In his remarks after attending the five hour Liturgy of St John Chrysostom celebrated by Bartholomew I on November 30th, Pope Benedict said this:
This Divine Liturgy celebrated on the Feast of Saint Andrew the Apostle, Patron Saint of the Church of Constantinople, brings us back to the early Church, to the age of the Apostles. The Gospels of Mark and Matthew relate how Jesus called the two brothers, Simon, whom Jesus calls Cephas or Peter, and Andrew: “Follow me, and I will make you fishers of men” (Mt 4:19, Mk 1:17). The Fourth Gospel also presents Andrew as the first to be called, “ho protoklitos”, as he is known in the Byzantine tradition. It is Andrew who then brings his brother Simon to Jesus (cf. Jn 1:40f.).He concluded his remarks by saying: "May our encounter today serve as an impetus and joyful anticipation of the gift of full communion. And may the Spirit of God accompany us on our journey!"
Today, in this Patriarchal Church of Saint George, we are able to experience once again the communion and call of the two brothers, Simon Peter and Andrew, in the meeting of the Successor of Peter and his Brother in the episcopal ministry, the head of this Church traditionally founded by the Apostle Andrew. Our fraternal encounter highlights the special relationship uniting the Churches of Rome and Constantinople as Sister Churches.
Having quoted and linked to reports from Joshua Trevino in two prior posts, I want to again call your attention to his extraordinary account of the encounter between Pope Benedict XVI and the Ecumenical Patriarch, Bartholomew I. Here are the last three paragraphs of Joshua Trevino's eye-witness report:
Patriarch Bartholomew I arrives, decked in brilliant finery and surrounded by black-clad deacons and Metropolitans. Pope Benedict XVI arrives, dressed in thick red robes, and accompanied by bright red-and-purple Cardinals. The Liturgy, which has already been underway for an hour, assumes a new pitch. The lights brighten. The gold upon the icons flare. We pray. We worship for another four hours, with varying levels of comprehension of the thousand-year-old Greek of the Liturgy. I scurry about from point to point, taking photographs and looking on in awe.The whole piece is here.
Finally, it comes time for Communion. My father asks me if I will go, and I reply that I probably should not. He urges me to, and I give in. Now, we file forward, toward the Ecumenical Patriarch His All-Holiness Bartholomew I, holder of the last office of the Eastern Empire, who gives us the Body of Christ. Mere feet away, Benedict XVI sits on the Papal throne, looking down upon us supplicants. I am overcome and cannot glance toward him. Behind me, others have more courage: they break from the line, rush forward, and kiss Benedict’s hand. He is calm and gentle. He smiles and clasps their hands, saying a few words in German and English, before urging them to go receive the Eucharist. It is profoundly moving too see these devout Orthodox who have come to pay homage to the bishop of the New Roman, and who are so overwhelmed with the presence and love of the bishop of the Rome that they must give him the same. The small space encompasses a universe, and we are at its center.
Bartholomew ascends to the iconostasis and welcomes Benedict in Greek. Benedict, aware of the cameras surrounding him, replies in English. We must, he says, recall Europe to its Christian heritage before it is too late – and we must do it together. Then they emerge into the cold sunlight of a cold day. They ascend to a balcony overlooking the courtyard where we gather in expectation. They speak briefly. And then, they clasp hands, Pope and Patriarch, smile and raise their arms together. Tears come to my eyes, and I am shocked to see several media personnel crying openly. For an instant, the Church is one. For a shadow of a second, the dreams of Christendom are again real.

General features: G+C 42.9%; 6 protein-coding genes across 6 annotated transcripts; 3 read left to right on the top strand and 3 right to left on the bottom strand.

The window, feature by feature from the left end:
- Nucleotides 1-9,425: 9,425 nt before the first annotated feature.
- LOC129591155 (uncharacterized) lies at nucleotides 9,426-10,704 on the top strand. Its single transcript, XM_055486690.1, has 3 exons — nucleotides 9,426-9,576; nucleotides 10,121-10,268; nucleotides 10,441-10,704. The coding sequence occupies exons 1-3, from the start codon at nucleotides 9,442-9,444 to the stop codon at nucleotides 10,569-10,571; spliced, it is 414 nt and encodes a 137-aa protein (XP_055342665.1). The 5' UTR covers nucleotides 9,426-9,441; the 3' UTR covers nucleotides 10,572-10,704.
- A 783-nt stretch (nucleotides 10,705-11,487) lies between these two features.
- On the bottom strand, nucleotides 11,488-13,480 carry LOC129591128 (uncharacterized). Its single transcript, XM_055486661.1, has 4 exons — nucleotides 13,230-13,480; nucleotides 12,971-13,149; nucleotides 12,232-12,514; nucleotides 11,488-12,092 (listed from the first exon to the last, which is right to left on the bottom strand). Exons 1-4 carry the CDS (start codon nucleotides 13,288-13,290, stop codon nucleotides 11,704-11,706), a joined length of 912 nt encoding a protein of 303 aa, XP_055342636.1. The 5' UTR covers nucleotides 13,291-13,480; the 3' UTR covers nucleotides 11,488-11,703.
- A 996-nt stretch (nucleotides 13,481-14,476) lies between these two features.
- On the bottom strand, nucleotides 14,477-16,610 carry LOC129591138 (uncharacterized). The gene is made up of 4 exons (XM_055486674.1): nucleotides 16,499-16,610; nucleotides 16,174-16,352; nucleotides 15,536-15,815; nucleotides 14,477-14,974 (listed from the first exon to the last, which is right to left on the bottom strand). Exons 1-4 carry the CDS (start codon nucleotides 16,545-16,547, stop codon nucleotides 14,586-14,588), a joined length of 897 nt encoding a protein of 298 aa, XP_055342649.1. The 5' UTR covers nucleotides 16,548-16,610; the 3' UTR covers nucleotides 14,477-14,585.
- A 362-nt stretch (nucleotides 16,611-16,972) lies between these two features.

Seen through worldly eyes glazed over by the spirit of the age, the meeting between Benedict XVI and Bartholomew I was hardly even news. Those journalists in attendance, however sophisticated their technology, were for the most part members of generation of journalists who were virtually trained to overlook the historical significance of religious developments, and, again for the most part, they did just that.
But not only the faithful are there: there is also the media of the world, armed with telephoto lenses and cameras, and looking shabby in the way that media typically do. It does not occur to them to dress appropriately – one may wish, after all, to look presentable before the putative Vicar of Christ on Earth – but then, it wouldn’t. They crowd onto platforms along the periphery of the chapel, and wait.Here we have two cultures peering across a great abyss at one another, not the Eastern and Western Churches, for between them there was a remarkable degree of sacramental accord. The abyss was between the media-saturated global culture, represented by the shabbily dressed journalists fidgeting with their equipment, and the universal Church, represented by the stately gravitas of the successors of Andrew and Peter. The former trivializing everything it touches, turning even great tragedies into the stuff of idle chatter, the latter dignifying the most mundane struggles of life and the perennial questions of the heart by incorporating them into a drama of incomparable grandeur and seriousness.
How important was this meeting between the successors of Peter and Andrew? We won't know for sure for at least a century or two. Meanwhile, we have every reason to take heart from what happened at the church of St. George under the thuggish glare of an intolerant culture. The light shines in the darkness.
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